Tips for stabilizing tall/thin prints

After some advice/tips on printing tall and thin objects. I have had a look through some of the other related posts and have tried to incorporate some of those changes into my prints, but still battling with it.

Prints over 75mm tend to topple over once they reach 75% or above. Note that I have small items 80mm tall, fall at 75%~ as well as items 200mm tall fall at 75%, so doesn’t seem like it is directly related to the height of the object.

For reference the thing I am trying to print now is Ahsoka Tano’s lightsabers from Star Wars for a friend who is into Cosplay. Link to the thingiverse page below.

The bits in question are the outer and inner chamber.

What I have tried…

  • Rotated both parts 180degrees so they are printing on a more solid base, compared to thin walls,
  • Turned on rafts and supports. At varying sizes and densities.
  • Slowed travel and infill speed (by 50-75%)
  • Re-leveled the bed and set extruder height prior to printing
  • Putting blue tape on the bed with and without glue. Tape was also placed before and after the leveling. After to shrink the distance between the nozzle and the bed

Using the snapmaker PLA with the factory settings in Luban

Anyone have additional things I could try? I am trying to avoid printing them horizontally (which I tried) but got a really bad rippling affect (no photos) where you can very clearly see layer lines, and it appears that the layers have not adhered.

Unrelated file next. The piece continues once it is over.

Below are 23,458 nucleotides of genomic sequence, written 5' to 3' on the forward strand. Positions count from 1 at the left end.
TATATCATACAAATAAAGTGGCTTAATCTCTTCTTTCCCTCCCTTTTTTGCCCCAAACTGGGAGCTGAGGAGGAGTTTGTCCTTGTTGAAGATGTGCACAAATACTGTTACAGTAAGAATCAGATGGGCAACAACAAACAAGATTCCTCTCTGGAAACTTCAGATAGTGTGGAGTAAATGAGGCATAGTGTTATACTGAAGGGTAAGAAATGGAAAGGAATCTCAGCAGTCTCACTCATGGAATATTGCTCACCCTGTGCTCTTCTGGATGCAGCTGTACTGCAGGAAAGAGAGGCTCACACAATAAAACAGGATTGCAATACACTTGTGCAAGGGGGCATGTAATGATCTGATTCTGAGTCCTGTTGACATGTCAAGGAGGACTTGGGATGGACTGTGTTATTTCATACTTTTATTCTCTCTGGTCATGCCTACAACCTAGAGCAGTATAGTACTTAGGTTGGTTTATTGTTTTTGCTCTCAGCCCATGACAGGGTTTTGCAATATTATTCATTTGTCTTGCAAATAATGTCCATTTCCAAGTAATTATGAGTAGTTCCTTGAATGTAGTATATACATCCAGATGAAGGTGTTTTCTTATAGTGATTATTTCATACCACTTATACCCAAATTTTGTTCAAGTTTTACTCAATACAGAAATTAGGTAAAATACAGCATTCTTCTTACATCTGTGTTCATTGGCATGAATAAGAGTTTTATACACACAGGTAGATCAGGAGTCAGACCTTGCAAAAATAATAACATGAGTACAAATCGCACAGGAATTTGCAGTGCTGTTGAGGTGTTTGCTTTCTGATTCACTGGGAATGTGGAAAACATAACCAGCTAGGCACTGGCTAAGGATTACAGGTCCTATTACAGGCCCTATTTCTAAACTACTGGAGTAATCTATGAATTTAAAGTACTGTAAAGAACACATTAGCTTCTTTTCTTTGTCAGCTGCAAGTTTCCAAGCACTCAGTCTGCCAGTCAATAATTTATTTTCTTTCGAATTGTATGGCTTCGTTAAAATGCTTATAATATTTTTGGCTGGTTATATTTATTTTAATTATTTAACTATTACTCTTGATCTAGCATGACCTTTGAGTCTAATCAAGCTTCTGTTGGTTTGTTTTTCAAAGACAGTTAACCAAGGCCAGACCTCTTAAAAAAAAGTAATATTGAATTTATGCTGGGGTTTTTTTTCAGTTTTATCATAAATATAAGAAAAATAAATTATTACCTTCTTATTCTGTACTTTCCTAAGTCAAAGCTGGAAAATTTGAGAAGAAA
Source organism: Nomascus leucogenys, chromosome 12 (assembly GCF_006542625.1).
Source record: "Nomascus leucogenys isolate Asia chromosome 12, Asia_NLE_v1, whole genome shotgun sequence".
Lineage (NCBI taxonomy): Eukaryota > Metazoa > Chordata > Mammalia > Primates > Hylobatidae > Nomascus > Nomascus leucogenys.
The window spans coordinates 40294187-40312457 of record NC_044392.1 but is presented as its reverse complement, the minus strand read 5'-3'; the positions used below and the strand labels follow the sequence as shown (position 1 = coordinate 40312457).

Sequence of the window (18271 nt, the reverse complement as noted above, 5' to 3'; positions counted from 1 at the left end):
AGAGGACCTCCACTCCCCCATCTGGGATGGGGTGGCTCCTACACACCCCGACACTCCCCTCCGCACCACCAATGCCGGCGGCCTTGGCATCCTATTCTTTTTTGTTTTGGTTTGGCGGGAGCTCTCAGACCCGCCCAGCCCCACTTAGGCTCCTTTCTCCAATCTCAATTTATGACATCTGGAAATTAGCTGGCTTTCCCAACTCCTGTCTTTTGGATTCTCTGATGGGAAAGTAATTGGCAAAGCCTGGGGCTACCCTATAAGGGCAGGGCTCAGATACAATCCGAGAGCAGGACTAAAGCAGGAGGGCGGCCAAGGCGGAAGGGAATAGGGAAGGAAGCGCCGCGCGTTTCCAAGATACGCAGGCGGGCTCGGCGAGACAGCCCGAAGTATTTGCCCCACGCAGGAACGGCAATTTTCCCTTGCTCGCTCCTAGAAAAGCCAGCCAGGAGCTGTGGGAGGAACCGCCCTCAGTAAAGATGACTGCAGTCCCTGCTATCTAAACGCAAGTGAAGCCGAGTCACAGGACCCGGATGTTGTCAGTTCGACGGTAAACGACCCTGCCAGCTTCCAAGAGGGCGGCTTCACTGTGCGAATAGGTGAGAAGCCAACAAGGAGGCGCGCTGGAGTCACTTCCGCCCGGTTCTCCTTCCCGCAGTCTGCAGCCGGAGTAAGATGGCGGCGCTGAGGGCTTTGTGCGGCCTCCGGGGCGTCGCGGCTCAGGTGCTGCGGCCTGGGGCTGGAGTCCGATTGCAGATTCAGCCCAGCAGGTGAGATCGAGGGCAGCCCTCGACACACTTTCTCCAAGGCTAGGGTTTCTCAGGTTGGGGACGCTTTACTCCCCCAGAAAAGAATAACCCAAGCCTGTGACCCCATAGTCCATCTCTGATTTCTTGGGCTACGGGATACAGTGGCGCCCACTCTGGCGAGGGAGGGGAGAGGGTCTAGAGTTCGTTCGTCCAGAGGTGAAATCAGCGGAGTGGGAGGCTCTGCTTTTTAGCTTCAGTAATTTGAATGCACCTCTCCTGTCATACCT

I was able to get ~175mm tall cylinders of about 40mm diameter to print reliably. It required a very wide raft (roughly 1/3 the height) and a lot of supports, and both of these required airgaps in order to make the raft and supports removable.

Slow the speed waaay down. You might want to do this midway through the print, say at about half-height, using the touchscreen controller. Remember the table moves when the print head travels along the Y-axis, so minimize Y-axis moves if possible, enable jerk control or other acceleration settings. Might want to configure the linear advance K-factor as well.

Try to watch one of the prints to determine where it is failing. Generally the problem is the print wobbles or comes unstuck, but sometimes it could be overextrusion (filament buildup on the nozzle which causes it to stick to the workpiece) or the nozzle actually hitting the workpiece (unlikely without the print coming unstuck but possible).

cheers, actually caught the last print fail, well kind of, its in a black box, with black filament, but i had noticed a very subtle wobble in the print, then it looked like the print head hit it, (but could also be over extrusion as you mentioned) which broke it off the raft and the supports.

Didn’t realize i could slow it down mid-way, so that’s something ill look at next

I’ve used chopsticks and either blue tape or hot glue gun to add support/stability to a tall skinny cylinder I printed. I just waited until it was about 100mm and then paused and added them and then resumed. Reset them again after another 100mm.

-S

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so to follow up,
I took one of the prints that was giving me a lot of grief (4 failed prints, with no success) sliced in Cura, with the “fast” profile and supports turned on. Printed without issue.
At about 70% i dropped the speed to 90% then at 90% dropped it to 80%.

Trying another “problem” print with the same settings now, to see if it was potentially how it was sliced, and printed

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Awesome! It might be worth adding a Z-hop, or experimenting with that, if you haven’t tried it. when you have two vertical “slits”, you end up with two “towers” forming and the Z-hop would lift the nozzle and move when going in between the two.

It does add more time to the print though.